Review published on April 10, 2012.Reviewed by Brendan Wright
At the heart of the novel is a simple love story, with its two main characters meeting briefly at school then parting for twenty years, but still holding a flame for each other. There are echoes in this premise of other Murakami short stories and novellas – South of the Border, West of the Sun for example – where he has previously posed the question of what would happen if two people loved each other but were pushed apart by forces beyond their control. The answer to this question in 1Q84 is never in doubt, but it is the diversions and sidesteps that mark the 1000 page journey and lift this above a standard love story.
Tengo, like many of Murakami’s protagonists, is an ordinary guy, almost 30, and teaching Maths in a private cram school several days a week, while writing stories and novels in his free time. He lives alone in a sparsely furnished apartment, seeing his girlfriend, an older married woman, once a week, but is satisfied with his life. Aomame is a fitness instructor, teaching classes and taking private sessions with rich clients, one in particular known only as the Dowager, with whom Aomame forms a strong personal and professional relationship that brings a different side to her character. These two provide the narrative for the tale, telling their stories in alternate chapters. This is broken only in the third volume, where another character is introduced as a narrative voice.
As with all of his novels, there is an obvious soundtrack running throughout the novel. Lines from ‘It’s Only a Paper Moon’ give the leitmotif for the story:
It’s a Barnum and Bailey world,
Just as phony as it can be,
But it wouldn’t be make-believe
If you believed in me.
Things are not what they seem, a taxi driver tells Aomame, before she descends down the emergency staircase of the expressway. This action and phrase is what drives the novel, as the subtleties of the world Aomame find herself inhabiting – which she terms ‘1Q84’ – slowly reveal themselves. This is a novel that challenges the concept of what is normal, using a parallel world – the magical realism that Murakami is known for – to juxtapose two realities. In some respects it recalls Hard-boiled Wonderland and the end of the world, with its real- and shadow worlds, but 1Q84 differs in that almost all of the story takes place in this alternate world.
Many of the usual themes that Murakami deals with appear in the novel, such as love and loss, the passing of time. He also broaches the subject of cults, one which he first touched upon in Underground, his account of the Aum cults gas attacks on the Tokyo subway. There are several instances of this, with Tengo is convinced to edit a manuscript of a novel called Air Chrysalis, written by 17-year-old Fuka Eri. She is a runaway, having escaped from Sakegake, a self-sustaining community that has slowly built up its power and now heavily influences the local area and government. Through his involvement in ghost writing this novel, Tengo finds himself drawn into the sinister web of its workings, both followed and threatened by The Little People, around whom the community has been built. The two protagonists also have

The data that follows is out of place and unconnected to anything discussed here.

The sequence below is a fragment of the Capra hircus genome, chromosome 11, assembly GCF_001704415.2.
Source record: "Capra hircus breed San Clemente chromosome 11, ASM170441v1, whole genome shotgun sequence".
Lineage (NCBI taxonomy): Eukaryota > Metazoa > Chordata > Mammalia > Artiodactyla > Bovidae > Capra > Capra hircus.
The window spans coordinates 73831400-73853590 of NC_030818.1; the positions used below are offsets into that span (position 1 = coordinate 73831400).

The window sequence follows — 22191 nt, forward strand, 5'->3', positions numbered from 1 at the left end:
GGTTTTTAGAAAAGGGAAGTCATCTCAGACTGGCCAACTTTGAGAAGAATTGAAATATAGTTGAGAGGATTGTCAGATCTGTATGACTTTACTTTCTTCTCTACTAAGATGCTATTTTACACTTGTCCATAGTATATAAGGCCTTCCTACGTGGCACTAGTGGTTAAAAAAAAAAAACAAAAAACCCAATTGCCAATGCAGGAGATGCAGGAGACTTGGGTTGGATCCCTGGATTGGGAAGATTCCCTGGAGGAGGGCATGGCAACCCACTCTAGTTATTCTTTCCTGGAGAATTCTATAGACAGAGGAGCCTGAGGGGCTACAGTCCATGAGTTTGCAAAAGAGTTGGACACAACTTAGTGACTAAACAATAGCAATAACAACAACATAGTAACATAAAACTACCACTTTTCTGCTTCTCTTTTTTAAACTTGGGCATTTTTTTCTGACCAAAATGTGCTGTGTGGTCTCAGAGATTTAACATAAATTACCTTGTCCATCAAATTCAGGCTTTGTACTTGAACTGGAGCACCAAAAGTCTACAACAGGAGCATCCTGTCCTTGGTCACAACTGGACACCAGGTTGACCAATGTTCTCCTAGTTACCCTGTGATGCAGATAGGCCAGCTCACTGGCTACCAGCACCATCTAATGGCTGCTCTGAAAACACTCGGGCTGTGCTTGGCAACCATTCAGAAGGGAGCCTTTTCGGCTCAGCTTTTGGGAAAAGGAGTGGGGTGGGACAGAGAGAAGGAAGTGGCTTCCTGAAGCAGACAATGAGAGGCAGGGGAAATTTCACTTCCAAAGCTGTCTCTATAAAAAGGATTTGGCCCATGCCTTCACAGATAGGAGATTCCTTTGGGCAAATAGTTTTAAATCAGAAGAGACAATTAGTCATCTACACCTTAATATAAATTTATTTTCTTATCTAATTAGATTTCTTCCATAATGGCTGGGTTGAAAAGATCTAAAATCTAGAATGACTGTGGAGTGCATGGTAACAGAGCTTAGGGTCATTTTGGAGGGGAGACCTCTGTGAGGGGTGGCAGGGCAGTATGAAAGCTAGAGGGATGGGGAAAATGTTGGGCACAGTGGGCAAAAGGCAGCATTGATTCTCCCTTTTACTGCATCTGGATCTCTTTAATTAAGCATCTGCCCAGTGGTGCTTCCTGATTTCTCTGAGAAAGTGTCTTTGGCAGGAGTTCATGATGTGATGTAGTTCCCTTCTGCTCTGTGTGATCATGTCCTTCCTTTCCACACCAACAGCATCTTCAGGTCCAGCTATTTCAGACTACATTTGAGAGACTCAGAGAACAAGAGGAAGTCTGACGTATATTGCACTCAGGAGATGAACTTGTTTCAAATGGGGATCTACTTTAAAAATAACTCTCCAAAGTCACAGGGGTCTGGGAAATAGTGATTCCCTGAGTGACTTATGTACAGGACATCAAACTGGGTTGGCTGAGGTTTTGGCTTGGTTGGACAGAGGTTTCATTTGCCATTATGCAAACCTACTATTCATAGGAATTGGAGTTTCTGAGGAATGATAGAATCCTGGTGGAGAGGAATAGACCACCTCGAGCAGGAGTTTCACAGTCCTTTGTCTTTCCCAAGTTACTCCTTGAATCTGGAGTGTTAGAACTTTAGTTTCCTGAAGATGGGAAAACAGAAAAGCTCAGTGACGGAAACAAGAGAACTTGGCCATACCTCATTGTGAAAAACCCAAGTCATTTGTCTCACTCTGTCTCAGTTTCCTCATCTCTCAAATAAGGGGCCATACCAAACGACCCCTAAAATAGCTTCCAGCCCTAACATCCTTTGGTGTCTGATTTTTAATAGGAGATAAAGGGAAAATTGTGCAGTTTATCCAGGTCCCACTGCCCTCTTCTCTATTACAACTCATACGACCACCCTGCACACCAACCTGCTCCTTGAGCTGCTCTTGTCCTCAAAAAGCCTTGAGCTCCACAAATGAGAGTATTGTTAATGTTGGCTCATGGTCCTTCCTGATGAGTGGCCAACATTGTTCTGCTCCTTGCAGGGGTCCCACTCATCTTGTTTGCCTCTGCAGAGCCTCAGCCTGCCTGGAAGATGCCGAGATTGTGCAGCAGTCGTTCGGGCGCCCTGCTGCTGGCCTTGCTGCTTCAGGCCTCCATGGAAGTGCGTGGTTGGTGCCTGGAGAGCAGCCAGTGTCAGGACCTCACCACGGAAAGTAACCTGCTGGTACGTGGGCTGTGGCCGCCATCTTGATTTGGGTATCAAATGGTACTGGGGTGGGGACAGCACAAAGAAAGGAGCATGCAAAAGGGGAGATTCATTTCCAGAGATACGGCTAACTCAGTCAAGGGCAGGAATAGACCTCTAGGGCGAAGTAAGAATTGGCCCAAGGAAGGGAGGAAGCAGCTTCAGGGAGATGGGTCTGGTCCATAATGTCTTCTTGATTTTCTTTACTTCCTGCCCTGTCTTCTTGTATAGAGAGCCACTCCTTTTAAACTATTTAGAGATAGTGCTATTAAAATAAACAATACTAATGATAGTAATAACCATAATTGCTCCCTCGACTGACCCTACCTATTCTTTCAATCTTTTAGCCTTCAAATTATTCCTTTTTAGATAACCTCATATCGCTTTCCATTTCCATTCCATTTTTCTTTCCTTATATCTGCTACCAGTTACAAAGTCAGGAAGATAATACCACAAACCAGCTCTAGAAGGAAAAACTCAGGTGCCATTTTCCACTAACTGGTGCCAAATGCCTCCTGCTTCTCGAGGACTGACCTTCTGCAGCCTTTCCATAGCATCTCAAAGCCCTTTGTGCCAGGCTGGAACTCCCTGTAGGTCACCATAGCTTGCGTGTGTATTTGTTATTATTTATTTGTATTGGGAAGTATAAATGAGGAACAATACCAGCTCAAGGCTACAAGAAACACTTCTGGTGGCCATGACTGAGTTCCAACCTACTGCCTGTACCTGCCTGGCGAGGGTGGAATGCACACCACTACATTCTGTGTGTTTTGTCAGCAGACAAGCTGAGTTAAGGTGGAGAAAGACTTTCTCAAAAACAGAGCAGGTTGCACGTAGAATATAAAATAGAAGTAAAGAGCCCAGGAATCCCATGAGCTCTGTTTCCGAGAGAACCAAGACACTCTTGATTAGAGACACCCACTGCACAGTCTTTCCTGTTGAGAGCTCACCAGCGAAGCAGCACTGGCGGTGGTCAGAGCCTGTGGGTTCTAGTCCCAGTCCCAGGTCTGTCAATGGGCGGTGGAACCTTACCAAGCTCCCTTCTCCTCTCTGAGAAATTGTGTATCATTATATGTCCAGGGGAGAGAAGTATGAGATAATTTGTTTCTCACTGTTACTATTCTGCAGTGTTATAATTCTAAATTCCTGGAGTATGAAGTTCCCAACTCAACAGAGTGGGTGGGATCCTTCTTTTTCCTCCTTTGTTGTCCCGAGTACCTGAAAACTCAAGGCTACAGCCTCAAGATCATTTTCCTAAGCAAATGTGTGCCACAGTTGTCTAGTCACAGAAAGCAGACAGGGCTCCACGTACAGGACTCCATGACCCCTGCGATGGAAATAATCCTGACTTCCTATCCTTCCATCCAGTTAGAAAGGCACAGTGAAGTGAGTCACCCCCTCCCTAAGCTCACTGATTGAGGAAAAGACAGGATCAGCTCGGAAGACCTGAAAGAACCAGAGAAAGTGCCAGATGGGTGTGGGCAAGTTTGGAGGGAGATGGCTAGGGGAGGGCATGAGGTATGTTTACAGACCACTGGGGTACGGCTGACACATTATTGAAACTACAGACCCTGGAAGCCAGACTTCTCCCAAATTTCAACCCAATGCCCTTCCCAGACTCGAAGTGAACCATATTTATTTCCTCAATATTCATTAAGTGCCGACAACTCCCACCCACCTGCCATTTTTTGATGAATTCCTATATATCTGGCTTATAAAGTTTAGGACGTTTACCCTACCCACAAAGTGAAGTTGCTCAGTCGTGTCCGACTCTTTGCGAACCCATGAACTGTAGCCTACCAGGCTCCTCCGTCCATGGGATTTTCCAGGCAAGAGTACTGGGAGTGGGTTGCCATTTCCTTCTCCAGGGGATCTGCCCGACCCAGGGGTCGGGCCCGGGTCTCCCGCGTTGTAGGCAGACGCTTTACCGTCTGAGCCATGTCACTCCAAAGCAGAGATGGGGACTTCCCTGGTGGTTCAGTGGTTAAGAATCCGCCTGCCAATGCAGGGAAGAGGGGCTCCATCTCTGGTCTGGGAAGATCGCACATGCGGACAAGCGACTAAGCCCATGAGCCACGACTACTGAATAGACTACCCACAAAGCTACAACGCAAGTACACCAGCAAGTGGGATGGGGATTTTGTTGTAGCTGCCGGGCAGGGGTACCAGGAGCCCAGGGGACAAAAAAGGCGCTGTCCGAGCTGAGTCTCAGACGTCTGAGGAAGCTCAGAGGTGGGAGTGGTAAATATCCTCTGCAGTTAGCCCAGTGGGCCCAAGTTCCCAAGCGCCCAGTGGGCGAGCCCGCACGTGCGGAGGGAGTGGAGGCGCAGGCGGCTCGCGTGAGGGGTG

At times this does not feel like a usual Murakami novel. The slightly off-kilter narrative is there, through the parallel realities, and all of the standard pop culture references and the leitmotis of cats, ears and food are there, but it still feels slightly alien. In part this is due to the third person narrative, rather than first person that is the normal fare of his novels. But it is also because there are moments where the writing seems too clever or intrusive – the constant references to material things – the brand names of the suits, the cars – is cutting and can jolt the reader out of the story, leaving them slightly uncomfortable and feeling as if the book is concerned with surface rather than depth. The elements of meta-text too, unavoidable with Tengo being a writer and discussing both his processes and the workings of the publishing industry, can seem too knowing, as if the author is trying to show how clever he can be. The book manipulates the reader, subtly hinting at where the story is going before twisting unexpectedly in a new direction. This is exciting and intriguing the first few times, but these diversions become slightly absurd and tangental as the story draws to a close, as Murakami tries to stall the inevitable conclusion.
It is a huge, sprawling novel, yet unusually for Murakami, at times it lacks drive. The first volume moves at a sedate pace, building up background for the two main protagonists, and positioning the story for the action to come. There is a slight jarring of the two translations too, from volume two to three, but on the whole it is a seamless transition. However, it feels that the novel is several hundred pages too long, with the ending telegraphed very early into the story. The various twists and turns hold this off, but when it comes around, it is more soppy than touching, and can leave the reader slightly disappointed. It seems somewhat like a ‘Hollywood’ ending, too obvious and easy. For those new to Murakami, the novellas or short stories would be a better place to start, providing the essence of the author in an assured and concise style, with his themes reduced to their purest form. Those who are more aware of the author’s oeuvre will find 1Q84 at times slightly bewildering and uncumbersome; while there is a much to enjoy, it doesn’t quite have the impact of The Wind Up Bird Chronicles or Kafka on the Shore.
The Life and Times of the Thunderbolt Kid, by Bill Bryson